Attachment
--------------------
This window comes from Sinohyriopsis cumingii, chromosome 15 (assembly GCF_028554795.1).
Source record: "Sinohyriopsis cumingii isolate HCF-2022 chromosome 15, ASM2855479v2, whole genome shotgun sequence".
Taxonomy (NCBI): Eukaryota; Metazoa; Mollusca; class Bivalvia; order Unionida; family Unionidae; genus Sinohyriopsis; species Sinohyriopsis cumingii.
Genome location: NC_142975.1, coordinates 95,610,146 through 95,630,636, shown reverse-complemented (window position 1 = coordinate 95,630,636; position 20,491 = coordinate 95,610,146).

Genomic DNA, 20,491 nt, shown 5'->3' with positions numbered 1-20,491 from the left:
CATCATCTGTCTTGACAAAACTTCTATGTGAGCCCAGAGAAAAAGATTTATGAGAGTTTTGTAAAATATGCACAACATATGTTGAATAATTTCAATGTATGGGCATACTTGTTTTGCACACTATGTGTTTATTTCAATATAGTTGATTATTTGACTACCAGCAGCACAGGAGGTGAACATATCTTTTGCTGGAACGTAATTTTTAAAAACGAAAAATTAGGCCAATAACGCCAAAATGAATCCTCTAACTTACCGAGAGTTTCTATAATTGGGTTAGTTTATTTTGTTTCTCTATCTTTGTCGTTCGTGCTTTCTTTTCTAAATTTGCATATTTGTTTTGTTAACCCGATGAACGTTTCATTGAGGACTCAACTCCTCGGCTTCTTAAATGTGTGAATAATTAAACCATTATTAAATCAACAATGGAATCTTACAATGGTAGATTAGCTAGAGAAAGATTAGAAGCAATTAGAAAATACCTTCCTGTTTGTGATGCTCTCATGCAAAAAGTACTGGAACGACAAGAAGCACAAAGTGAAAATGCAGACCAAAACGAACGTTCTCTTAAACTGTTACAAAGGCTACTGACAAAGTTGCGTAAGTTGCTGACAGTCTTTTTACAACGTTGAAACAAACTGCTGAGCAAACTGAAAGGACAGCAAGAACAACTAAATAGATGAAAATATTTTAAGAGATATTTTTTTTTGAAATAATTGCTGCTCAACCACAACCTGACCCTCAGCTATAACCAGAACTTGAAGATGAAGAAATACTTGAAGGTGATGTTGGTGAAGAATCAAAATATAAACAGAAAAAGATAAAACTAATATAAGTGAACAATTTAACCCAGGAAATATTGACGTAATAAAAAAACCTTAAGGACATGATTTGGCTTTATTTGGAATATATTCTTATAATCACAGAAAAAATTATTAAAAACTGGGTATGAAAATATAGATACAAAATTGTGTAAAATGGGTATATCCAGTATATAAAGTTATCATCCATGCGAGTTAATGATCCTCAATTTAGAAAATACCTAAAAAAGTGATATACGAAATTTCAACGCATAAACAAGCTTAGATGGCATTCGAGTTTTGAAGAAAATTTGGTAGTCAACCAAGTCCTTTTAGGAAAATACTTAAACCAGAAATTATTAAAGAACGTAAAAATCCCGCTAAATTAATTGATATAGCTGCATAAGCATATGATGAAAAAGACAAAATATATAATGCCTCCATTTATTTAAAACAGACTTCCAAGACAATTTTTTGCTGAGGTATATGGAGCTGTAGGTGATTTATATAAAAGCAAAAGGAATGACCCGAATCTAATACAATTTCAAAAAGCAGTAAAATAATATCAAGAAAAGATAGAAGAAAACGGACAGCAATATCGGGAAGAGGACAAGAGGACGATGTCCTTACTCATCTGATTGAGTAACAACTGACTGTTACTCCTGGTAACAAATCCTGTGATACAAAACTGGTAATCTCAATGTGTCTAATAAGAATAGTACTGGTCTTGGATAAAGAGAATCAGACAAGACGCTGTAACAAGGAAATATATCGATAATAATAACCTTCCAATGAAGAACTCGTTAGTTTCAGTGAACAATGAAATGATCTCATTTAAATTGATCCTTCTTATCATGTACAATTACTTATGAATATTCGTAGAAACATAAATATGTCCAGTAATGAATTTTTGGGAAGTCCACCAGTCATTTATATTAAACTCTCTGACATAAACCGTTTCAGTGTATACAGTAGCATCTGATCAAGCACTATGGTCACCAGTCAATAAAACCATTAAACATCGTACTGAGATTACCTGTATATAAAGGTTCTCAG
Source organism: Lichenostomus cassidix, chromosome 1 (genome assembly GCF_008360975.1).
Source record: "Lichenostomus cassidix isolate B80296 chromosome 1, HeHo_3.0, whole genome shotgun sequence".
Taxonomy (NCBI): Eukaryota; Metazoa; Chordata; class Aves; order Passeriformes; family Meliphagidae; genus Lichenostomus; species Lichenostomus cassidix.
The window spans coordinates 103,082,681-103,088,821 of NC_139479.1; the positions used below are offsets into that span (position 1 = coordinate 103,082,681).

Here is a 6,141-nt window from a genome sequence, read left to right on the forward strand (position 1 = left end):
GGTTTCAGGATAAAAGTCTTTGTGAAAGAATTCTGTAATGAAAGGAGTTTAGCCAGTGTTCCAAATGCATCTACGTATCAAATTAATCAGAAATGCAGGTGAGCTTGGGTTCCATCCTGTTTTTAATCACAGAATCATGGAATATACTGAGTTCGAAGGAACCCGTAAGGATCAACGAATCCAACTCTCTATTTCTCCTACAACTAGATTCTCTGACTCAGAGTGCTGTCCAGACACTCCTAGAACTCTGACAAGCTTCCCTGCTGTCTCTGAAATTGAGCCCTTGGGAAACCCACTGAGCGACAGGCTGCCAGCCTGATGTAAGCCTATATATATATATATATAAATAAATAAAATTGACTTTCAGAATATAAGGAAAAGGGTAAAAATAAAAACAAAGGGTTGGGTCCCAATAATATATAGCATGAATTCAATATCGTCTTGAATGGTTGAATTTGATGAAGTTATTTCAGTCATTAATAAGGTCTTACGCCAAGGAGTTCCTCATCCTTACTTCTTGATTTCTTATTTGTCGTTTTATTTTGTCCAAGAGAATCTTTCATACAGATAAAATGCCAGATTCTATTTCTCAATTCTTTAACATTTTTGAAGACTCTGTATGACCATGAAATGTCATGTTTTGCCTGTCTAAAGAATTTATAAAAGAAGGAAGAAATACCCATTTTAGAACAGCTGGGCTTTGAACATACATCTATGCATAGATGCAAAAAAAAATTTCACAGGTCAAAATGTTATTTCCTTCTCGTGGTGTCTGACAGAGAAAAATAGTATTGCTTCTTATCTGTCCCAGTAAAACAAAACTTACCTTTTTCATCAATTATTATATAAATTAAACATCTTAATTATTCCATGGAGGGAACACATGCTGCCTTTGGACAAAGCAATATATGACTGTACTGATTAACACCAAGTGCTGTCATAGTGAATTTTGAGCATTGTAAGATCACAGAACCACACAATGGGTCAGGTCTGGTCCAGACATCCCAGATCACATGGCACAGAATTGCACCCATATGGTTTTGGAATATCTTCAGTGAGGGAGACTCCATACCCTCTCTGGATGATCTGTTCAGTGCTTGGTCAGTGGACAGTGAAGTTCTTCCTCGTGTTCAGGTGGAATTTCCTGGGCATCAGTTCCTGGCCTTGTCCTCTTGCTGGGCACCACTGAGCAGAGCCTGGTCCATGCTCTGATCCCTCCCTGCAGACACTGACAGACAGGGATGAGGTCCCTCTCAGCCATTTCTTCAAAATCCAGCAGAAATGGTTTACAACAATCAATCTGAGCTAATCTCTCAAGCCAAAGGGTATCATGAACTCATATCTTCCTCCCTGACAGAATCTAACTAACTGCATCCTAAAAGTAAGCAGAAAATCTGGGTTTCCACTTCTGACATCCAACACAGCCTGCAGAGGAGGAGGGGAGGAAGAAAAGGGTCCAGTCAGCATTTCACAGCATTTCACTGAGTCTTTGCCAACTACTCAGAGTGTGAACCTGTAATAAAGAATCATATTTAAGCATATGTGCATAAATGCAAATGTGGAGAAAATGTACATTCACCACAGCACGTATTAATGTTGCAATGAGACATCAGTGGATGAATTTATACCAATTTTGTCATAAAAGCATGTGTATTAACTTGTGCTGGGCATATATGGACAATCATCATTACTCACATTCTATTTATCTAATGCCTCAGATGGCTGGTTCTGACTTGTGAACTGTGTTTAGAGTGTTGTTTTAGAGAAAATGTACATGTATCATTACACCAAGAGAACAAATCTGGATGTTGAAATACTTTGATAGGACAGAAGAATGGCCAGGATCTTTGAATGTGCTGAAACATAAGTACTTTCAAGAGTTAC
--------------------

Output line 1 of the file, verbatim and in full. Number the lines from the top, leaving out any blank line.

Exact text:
This window comes from Sinohyriopsis cumingii, chromosome 15 (assembly GCF_028554795.1).